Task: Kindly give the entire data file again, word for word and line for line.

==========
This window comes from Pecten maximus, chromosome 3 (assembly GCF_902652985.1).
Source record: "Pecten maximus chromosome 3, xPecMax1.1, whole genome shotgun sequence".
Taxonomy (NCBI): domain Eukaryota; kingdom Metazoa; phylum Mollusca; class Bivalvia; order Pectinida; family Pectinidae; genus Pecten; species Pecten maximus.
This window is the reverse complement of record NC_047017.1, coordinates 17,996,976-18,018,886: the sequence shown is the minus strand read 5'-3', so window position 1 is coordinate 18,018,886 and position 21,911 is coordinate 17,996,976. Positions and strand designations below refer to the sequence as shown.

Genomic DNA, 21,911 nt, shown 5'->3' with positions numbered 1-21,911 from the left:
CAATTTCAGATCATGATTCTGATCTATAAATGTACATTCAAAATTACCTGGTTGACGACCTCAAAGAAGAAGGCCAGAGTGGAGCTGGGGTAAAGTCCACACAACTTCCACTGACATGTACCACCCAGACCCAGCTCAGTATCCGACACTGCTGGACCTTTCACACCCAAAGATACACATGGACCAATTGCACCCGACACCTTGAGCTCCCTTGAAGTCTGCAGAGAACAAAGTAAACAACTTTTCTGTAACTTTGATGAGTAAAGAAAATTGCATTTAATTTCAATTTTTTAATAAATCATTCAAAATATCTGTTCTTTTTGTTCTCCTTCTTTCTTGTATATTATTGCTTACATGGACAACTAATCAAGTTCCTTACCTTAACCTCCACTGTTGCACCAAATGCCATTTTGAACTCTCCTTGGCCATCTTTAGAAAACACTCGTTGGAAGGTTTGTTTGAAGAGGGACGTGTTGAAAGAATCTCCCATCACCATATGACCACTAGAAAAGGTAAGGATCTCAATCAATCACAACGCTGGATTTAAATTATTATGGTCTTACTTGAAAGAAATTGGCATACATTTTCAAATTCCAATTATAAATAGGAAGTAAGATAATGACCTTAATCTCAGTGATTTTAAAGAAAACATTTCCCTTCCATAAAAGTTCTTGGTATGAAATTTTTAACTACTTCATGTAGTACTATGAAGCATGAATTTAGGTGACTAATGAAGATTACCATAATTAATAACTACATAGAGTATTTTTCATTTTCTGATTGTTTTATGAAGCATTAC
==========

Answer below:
This window comes from Pecten maximus, chromosome 3 (assembly GCF_902652985.1).
Source record: "Pecten maximus chromosome 3, xPecMax1.1, whole genome shotgun sequence".
Taxonomy (NCBI): domain Eukaryota; kingdom Metazoa; phylum Mollusca; class Bivalvia; order Pectinida; family Pectinidae; genus Pecten; species Pecten maximus.
This window is the reverse complement of record NC_047017.1, coordinates 17,996,976-18,018,886: the sequence shown is the minus strand read 5'-3', so window position 1 is coordinate 18,018,886 and position 21,911 is coordinate 17,996,976. Positions and strand designations below refer to the sequence as shown.

Genomic DNA, 21,911 nt, shown 5'->3' with positions numbered 1-21,911 from the left:
CAATTTCAGATCATGATTCTGATCTATAAATGTACATTCAAAATTACCTGGTTGACGACCTCAAAGAAGAAGGCCAGAGTGGAGCTGGGGTAAAGTCCACACAACTTCCACTGACATGTACCACCCAGACCCAGCTCAGTATCCGACACTGCTGGACCTTTCACACCCAAAGATACACATGGACCAATTGCACCCGACACCTTGAGCTCCCTTGAAGTCTGCAGAGAACAAAGTAAACAACTTTTCTGTAACTTTGATGAGTAAAGAAAATTGCATTTAATTTCAATTTTTTAATAAATCATTCAAAATATCTGTTCTTTTTGTTCTCCTTCTTTCTTGTATATTATTGCTTACATGGACAACTAATCAAGTTCCTTACCTTAACCTCCACTGTTGCACCAAATGCCATTTTGAACTCTCCTTGGCCATCTTTAGAAAACACTCGTTGGAAGGTTTGTTTGAAGAGGGACGTGTTGAAAGAATCTCCCATCACCATATGACCACTAGAAAAGGTAAGGATCTCAATCAATCACAACGCTGGATTTAAATTATTATGGTCTTACTTGAAAGAAATTGGCATACATTTTCAAATTCCAATTATAAATAGGAAGTAAGATAATGACCTTAATCTCAGTGATTTTAAAGAAAACATTTCCCTTCCATAAAAGTTCTTGGTATGAAATTTTTAACTACTTCATGTAGTACTATGAAGCATGAATTTAGGTGACTAATGAAGATTACCATAATTAATAACTACATAGAGTATTTTTCATTTTCTGATTGTTTTATGAAGCATTAC